Veteran actor George Segal, who starred in films like A Touch of Class and Who’s Afraid of Virginia Woolf? as well as, most recently, ABC’s The Goldbergs, has died of complications from bypass surgery. He was 87.
Segal, a prolific and versatile actor whose career spanned six decades, garnered an Oscar nomination for 1966’s Who’s Afraid of Virginia Woolf? as well as two Golden Globes for 1964’s The New Interns and 1973’s A Touch of Class. Though he rose to prominence for his comedic roles in films like 1970’s The Owl and the Pussycat and 1974’s California Split, Segal also took dramatic turns in the 1965 war drama King Rat in addition to television adaptations of plays like 1966’s Death of a Salesman and 1968’s Of Mice and Men. He was also a television-comedy warhorse, starring for seven seasons on the NBC sitcom Just Shoot Me! and eight seasons on The Goldbergs.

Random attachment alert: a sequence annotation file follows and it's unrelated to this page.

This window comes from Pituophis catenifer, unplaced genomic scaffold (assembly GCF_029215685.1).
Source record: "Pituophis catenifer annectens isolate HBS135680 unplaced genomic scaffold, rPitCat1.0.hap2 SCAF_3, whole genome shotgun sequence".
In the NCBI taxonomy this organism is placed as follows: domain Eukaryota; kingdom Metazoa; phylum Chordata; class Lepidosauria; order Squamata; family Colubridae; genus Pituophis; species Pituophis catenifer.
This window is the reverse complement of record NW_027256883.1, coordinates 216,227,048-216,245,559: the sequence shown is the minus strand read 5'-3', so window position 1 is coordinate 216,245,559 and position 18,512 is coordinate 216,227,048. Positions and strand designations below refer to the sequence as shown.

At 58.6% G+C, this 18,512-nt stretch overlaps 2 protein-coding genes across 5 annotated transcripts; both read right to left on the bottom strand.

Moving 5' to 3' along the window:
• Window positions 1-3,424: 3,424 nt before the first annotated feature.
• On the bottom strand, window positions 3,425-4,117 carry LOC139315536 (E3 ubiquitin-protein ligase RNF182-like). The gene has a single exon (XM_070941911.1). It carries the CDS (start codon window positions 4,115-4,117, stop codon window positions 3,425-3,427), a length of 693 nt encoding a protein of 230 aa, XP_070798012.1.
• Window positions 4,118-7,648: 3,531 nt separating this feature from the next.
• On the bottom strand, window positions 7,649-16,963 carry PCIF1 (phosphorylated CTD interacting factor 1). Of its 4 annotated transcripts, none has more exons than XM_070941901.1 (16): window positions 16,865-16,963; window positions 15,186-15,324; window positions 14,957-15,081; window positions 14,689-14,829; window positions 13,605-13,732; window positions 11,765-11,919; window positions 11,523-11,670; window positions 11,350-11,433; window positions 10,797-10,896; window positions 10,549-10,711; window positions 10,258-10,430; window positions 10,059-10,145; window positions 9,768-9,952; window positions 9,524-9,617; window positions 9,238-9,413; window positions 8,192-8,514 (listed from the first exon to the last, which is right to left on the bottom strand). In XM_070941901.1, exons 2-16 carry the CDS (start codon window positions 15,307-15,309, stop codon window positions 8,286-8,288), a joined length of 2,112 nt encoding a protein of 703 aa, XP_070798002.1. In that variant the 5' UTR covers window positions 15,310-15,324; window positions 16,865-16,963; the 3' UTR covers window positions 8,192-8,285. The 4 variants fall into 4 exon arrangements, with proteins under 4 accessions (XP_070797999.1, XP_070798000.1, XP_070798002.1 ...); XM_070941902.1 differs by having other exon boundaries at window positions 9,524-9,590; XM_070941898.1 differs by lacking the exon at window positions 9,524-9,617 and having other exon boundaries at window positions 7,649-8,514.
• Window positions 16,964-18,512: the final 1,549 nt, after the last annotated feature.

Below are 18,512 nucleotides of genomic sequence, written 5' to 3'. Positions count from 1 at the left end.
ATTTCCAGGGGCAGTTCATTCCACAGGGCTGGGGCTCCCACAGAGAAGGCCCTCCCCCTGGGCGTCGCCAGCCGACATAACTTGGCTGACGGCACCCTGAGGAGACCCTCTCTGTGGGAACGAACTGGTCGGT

Adam Goldberg, showrunner of The Goldbergs, posted his respects on Twitter, writing, “Today we lost a legend. It was a true honor being a small part of George Segal’s amazing legacy. By pure fate, I ended up casting the perfect person to play Pops. Just like my grandfather, George was a kid at heart with a magical spark. I think these memories say it all,” along with pictures of Segal. Morgan Fairchild, who acted alongside Segal in 1984’s The Zany Adventures of Robin Hood, also tweeted a photo of him, writing “One of a kind and always a joy!” Segal is survived by his wife and two daughters.